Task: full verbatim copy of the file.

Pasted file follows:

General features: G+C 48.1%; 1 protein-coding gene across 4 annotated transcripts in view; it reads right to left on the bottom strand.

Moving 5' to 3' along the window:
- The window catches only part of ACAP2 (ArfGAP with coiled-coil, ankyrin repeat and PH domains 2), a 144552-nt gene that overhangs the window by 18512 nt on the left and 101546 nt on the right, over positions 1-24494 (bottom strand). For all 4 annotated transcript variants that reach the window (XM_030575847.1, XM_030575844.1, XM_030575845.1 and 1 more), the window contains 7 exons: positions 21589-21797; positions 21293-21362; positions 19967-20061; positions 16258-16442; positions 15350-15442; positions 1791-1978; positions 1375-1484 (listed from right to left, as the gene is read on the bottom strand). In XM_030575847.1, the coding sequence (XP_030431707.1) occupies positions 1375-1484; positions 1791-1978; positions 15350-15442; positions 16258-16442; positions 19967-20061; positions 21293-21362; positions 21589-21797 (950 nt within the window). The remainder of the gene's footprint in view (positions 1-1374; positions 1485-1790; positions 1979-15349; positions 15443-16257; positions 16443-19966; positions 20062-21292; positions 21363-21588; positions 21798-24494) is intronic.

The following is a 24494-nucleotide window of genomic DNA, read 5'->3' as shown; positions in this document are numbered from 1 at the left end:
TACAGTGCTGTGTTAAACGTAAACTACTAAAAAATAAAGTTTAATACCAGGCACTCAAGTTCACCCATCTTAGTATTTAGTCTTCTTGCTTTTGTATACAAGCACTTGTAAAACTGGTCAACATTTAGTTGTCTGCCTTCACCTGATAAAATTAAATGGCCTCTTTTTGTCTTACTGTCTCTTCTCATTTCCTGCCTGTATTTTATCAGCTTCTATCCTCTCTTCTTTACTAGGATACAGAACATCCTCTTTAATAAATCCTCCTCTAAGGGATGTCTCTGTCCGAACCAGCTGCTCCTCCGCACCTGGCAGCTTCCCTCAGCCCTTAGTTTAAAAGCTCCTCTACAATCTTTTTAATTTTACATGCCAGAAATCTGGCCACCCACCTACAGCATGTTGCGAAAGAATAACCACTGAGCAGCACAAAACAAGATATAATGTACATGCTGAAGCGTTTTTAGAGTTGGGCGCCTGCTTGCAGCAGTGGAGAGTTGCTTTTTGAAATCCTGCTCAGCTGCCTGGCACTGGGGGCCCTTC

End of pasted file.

General features: G+C 48.1%; 1 protein-coding gene across 4 annotated transcripts in view; it reads right to left on the bottom strand.

Moving 5' to 3' along the window:
- The window catches only part of ACAP2 (ArfGAP with coiled-coil, ankyrin repeat and PH domains 2), a 144552-nt gene that overhangs the window by 18512 nt on the left and 101546 nt on the right, over positions 1-24494 (bottom strand). For all 4 annotated transcript variants that reach the window (XM_030575847.1, XM_030575844.1, XM_030575845.1 and 1 more), the window contains 7 exons: positions 21589-21797; positions 21293-21362; positions 19967-20061; positions 16258-16442; positions 15350-15442; positions 1791-1978; positions 1375-1484 (listed from right to left, as the gene is read on the bottom strand). In XM_030575847.1, the coding sequence (XP_030431707.1) occupies positions 1375-1484; positions 1791-1978; positions 15350-15442; positions 16258-16442; positions 19967-20061; positions 21293-21362; positions 21589-21797 (950 nt within the window). The remainder of the gene's footprint in view (positions 1-1374; positions 1485-1790; positions 1979-15349; positions 15443-16257; positions 16443-19966; positions 20062-21292; positions 21363-21588; positions 21798-24494) is intronic.

The following is a 24494-nucleotide window of genomic DNA, read 5'->3' as shown; positions in this document are numbered from 1 at the left end:
TACAGTGCTGTGTTAAACGTAAACTACTAAAAAATAAAGTTTAATACCAGGCACTCAAGTTCACCCATCTTAGTATTTAGTCTTCTTGCTTTTGTATACAAGCACTTGTAAAACTGGTCAACATTTAGTTGTCTGCCTTCACCTGATAAAATTAAATGGCCTCTTTTTGTCTTACTGTCTCTTCTCATTTCCTGCCTGTATTTTATCAGCTTCTATCCTCTCTTCTTTACTAGGATACAGAACATCCTCTTTAATAAATCCTCCTCTAAGGGATGTCTCTGTCCGAACCAGCTGCTCCTCCGCACCTGGCAGCTTCCCTCAGCCCTTAGTTTAAAAGCTCCTCTACAATCTTTTTAATTTTACATGCCAGAAATCTGGCCACCCACCTACAGCATGTTGCGAAAGAATAACCACTGAGCAGCACAAAACAAGATATAATGTACATGCTGAAGCGTTTTTAGAGTTGGGCGCCTGCTTGCAGCAGTGGAGAGTTGCTTTTTGAAATCCTGCTCAGCTGCCTGGCACTGGGGGCCCTTC